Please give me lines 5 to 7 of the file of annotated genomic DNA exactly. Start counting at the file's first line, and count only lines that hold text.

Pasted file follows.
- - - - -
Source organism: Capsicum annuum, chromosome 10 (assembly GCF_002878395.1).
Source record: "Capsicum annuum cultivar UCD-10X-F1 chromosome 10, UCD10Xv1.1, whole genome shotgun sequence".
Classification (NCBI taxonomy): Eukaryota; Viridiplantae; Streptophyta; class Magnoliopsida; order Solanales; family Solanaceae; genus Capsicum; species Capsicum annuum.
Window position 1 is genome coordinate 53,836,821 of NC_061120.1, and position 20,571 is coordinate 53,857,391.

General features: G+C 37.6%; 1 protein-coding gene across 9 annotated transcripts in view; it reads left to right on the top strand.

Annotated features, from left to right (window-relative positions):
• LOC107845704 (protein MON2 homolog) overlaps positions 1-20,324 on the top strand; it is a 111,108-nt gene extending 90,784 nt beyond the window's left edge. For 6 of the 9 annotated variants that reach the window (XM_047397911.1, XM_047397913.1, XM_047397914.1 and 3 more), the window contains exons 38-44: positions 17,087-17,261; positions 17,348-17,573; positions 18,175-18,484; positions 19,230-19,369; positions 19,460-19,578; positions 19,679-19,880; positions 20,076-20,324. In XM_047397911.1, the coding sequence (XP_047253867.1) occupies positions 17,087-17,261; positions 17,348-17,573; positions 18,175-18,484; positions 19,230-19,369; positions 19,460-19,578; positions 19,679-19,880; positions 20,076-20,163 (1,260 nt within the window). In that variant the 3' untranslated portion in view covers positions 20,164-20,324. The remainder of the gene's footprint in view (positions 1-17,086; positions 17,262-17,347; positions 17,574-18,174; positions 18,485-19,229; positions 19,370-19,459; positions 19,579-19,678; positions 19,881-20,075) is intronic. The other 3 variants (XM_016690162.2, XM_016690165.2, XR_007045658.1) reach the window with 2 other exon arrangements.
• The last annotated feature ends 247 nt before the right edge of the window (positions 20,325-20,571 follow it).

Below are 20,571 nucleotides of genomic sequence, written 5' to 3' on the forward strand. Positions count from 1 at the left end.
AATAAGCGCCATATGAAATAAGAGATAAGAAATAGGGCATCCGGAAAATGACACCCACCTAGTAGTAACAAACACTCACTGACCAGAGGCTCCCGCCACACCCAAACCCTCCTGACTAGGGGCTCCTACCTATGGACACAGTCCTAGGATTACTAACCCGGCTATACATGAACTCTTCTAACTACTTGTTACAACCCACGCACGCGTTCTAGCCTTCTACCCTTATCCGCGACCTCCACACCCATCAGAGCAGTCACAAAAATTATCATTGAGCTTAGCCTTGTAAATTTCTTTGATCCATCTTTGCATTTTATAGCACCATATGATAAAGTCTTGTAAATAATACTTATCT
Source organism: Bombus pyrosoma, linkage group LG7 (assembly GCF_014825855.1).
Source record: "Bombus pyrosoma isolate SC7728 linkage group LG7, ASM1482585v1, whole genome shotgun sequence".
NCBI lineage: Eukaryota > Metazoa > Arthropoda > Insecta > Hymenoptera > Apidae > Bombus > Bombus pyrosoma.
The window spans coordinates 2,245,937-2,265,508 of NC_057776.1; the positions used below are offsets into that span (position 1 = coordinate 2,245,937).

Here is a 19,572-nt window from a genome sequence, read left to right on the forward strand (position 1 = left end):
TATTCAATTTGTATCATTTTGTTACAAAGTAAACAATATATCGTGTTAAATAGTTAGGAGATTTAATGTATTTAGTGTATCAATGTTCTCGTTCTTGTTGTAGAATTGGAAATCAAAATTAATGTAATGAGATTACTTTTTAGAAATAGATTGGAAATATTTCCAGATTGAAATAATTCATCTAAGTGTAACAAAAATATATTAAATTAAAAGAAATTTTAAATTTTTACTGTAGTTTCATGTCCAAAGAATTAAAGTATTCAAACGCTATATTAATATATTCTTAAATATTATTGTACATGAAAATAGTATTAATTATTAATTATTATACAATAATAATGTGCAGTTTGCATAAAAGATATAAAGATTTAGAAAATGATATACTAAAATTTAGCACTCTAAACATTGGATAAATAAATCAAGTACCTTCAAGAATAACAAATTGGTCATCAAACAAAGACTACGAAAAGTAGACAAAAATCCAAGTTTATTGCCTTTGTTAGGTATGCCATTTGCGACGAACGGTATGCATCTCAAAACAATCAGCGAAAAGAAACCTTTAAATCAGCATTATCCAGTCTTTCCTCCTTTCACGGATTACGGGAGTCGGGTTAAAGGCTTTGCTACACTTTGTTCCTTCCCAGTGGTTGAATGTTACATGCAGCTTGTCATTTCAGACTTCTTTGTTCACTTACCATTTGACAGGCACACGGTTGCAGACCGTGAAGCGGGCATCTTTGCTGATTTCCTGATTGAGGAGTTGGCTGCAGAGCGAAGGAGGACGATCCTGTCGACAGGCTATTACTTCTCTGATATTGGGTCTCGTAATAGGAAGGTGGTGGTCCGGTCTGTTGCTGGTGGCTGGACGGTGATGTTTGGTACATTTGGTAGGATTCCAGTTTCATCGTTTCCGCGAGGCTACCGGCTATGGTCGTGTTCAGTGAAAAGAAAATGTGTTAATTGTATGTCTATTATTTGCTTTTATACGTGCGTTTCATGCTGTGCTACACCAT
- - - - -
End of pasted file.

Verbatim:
General features: G+C 37.6%; 1 protein-coding gene across 9 annotated transcripts in view; it reads left to right on the top strand.

Annotated features, from left to right (window-relative positions):
• LOC107845704 (protein MON2 homolog) overlaps positions 1-20,324 on the top strand; it is a 111,108-nt gene extending 90,784 nt beyond the window's left edge. For 6 of the 9 annotated variants that reach the window (XM_047397911.1, XM_047397913.1, XM_047397914.1 and 3 more), the window contains exons 38-44: positions 17,087-17,261; positions 17,348-17,573; positions 18,175-18,484; positions 19,230-19,369; positions 19,460-19,578; positions 19,679-19,880; positions 20,076-20,324. In XM_047397911.1, the coding sequence (XP_047253867.1) occupies positions 17,087-17,261; positions 17,348-17,573; positions 18,175-18,484; positions 19,230-19,369; positions 19,460-19,578; positions 19,679-19,880; positions 20,076-20,163 (1,260 nt within the window). In that variant the 3' untranslated portion in view covers positions 20,164-20,324. The remainder of the gene's footprint in view (positions 1-17,086; positions 17,262-17,347; positions 17,574-18,174; positions 18,485-19,229; positions 19,370-19,459; positions 19,579-19,678; positions 19,881-20,075) is intronic. The other 3 variants (XM_016690162.2, XM_016690165.2, XR_007045658.1) reach the window with 2 other exon arrangements.